My church in Daegu, Korea is very modest. Besides the geometric stained glass behind the altar, it has the feel of most Protestant churches that were built in the 50’s: the architecture and decor is built for function more than religious expression. For the English service, the congregation of about 20 people meets on the third floor and are seated behind folding tables draped in flower-patterned table cloths. The worship team, which anyone who mentions they play an instrument will be encouraged to join, nearly outnumbers those in the congregation.
Growing up, I rarely went to church, even though my family was Christian. In college, I accepted that, unless I joined a community of Christians, I wasn’t going to develop my relationship with God. I was constantly faced with a sense of loneliness and laziness in my faith and started seeking a community that would support and encourage me. I had witnessed a drastic change in heart and attitude of an acquaintance on Facebook after he started attending a church in Colorado Springs, where I lived, so when he invited me to attend that church’s Bible study, I was excited. However, I had experienced Bible studies held in people’s homes before, and they always seemed insincere or lacking in meaningful discussions, so I didn’t know what to expect from this one.
I was struck when I walked through the door, very hesitantly taking off my shoes in the entryway, and I heard my name called out. Two friends from high school, who I hadn’t talked to since right after we graduated, greeted me. It started to dawn on me that most of the people here were tied to my high school, which normally would fill me with panic and dread, but it felt welcoming and familiar. Who would have thought that my old friend, Kim, would be here? (Well, God did…)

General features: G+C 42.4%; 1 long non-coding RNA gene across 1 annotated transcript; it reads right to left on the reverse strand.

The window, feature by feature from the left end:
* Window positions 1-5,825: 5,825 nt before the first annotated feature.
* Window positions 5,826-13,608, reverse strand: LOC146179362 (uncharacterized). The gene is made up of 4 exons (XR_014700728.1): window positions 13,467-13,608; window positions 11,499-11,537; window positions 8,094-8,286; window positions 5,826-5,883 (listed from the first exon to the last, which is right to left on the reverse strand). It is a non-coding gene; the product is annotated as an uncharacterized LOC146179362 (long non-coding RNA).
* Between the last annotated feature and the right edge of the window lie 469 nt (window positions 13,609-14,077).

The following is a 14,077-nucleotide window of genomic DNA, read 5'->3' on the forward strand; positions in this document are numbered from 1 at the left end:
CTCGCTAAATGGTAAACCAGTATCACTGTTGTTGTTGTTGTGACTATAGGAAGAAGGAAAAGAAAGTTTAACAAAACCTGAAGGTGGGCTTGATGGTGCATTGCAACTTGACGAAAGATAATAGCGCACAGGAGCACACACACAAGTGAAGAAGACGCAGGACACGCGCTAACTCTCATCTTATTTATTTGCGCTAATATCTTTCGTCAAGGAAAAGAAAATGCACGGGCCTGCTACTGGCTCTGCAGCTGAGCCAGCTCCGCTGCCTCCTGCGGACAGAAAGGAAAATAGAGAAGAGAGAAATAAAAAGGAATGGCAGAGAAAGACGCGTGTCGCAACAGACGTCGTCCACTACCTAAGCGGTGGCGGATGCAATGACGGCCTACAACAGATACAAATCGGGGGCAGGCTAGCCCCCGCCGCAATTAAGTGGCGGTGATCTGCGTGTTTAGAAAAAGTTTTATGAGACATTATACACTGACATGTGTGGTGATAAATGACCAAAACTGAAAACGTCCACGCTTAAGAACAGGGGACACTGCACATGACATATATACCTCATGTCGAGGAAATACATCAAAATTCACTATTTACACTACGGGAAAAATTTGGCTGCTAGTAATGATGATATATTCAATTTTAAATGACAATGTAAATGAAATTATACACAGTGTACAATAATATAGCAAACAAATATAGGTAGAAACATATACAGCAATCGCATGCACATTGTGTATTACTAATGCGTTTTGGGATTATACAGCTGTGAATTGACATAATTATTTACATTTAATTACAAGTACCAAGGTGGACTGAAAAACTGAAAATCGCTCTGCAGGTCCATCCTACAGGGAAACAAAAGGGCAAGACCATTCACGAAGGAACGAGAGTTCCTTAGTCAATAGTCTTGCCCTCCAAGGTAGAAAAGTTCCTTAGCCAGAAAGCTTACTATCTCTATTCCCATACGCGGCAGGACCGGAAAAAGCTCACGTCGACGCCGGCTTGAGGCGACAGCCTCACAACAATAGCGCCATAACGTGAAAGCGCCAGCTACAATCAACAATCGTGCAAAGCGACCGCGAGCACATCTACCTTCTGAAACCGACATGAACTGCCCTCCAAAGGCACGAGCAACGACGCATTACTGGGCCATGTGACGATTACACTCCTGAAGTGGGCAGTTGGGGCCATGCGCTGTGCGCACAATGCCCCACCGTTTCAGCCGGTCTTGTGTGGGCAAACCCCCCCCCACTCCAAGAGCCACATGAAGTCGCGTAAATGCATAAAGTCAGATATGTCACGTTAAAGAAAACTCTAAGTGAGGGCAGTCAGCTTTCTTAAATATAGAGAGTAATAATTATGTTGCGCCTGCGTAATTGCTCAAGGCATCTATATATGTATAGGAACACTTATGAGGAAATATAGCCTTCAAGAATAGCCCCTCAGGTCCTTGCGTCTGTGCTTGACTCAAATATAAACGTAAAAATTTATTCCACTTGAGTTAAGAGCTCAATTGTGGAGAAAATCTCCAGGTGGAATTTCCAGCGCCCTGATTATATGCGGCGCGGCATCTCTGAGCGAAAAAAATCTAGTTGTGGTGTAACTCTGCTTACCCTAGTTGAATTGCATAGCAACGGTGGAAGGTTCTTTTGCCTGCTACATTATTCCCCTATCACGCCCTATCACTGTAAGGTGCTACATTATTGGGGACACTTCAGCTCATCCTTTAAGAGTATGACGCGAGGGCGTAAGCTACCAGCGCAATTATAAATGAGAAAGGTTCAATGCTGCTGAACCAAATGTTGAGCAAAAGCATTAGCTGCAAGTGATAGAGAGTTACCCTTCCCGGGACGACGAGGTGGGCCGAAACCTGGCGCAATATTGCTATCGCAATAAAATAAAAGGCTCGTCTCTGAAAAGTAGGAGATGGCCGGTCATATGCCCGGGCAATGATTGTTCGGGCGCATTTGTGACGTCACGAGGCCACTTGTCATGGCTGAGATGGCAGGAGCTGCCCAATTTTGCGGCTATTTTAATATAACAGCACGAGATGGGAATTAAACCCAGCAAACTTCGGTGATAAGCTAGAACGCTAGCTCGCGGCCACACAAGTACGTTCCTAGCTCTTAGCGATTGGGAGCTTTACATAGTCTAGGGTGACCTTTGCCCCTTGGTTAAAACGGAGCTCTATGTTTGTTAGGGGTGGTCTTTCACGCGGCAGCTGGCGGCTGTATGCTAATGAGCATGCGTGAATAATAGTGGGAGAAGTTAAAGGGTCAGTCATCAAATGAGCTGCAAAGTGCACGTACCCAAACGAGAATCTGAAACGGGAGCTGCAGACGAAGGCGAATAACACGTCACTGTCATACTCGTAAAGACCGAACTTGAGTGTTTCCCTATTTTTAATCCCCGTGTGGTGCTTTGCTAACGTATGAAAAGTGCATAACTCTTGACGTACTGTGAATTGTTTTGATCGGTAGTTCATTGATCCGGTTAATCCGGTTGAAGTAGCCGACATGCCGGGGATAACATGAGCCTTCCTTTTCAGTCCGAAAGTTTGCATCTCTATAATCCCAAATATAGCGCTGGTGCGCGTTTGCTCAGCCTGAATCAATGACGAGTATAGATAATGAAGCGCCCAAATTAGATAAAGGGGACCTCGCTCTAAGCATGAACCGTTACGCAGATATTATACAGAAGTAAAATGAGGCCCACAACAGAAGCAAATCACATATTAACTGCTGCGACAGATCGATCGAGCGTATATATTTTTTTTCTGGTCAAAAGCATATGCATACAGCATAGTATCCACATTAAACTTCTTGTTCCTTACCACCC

I started attending their church services with the accountability of Kim, who also became my roommate later on, the year before I left for South Korea to teach English for a year. Having this connection to a church was vital to my future in Korea, because, as I was preparing for this transition, I always had people praying with me and encouraging me. So when I left the States, I was hoping to find a church where I also felt a sense of belonging.
And I discovered, as I continue to discover, that prayer works. My first day in Korea, I met my best friends, Timmy and Rachel, who became like my brother and sister, and they invited me to a church they had chosen out of a few they had visited.
When I had attended church irregularly in high school, before I started going out of the desire of my heart instead of out of guilt, I went to a mega church: a church famous for the Ted Haggard scandal, when the pastor was found guilty of engaging in prostitution and drug use; a church that used up tens of thousands of dollars buying world flags so that we could pray over/at/to (?) them in the auditorium, and then following it up with a “Move the Mountain [of Facilities Debt]” series wherein they emphasized the importance of tithing; a church that hosted guest speakers that prioritized salesmanship over teaching; a church that believed strongly in pleasing the masses over addressing difficult questions of Christianity; a church that produces cirque du soleil-magnitudinal performances of the salvation story and sells pricey tickets; a church that people flock to because their worship services are rock concerts with colored spotlights and fog machines. From this, my experience with the church was that it was a business. It was a corrupt government. It was a popularity contest.
So I learned to love churches without all the noise.
God led me to these small, welcoming churches. This church in Daegu, where the Korean pastor tries so hard to speak our language and apologizes because his English is “short,” and it doesn’t matter because he’s so kind and joyful. Where my favorite pastor is a woman because she knows how to get to the point of her message and talks to us like it’s a conversation, a devotional, rather than a lecture. Where the worship service is led by passionate people from Uganda, the Philippines, Korea, the United States. Where we all speak in different tongues to worship our Lord. Where, afterwards, we gather together and pray and converse over rolls of kimbap and Costco muffins.
And that’s how I want to worship the Lord on Sundays.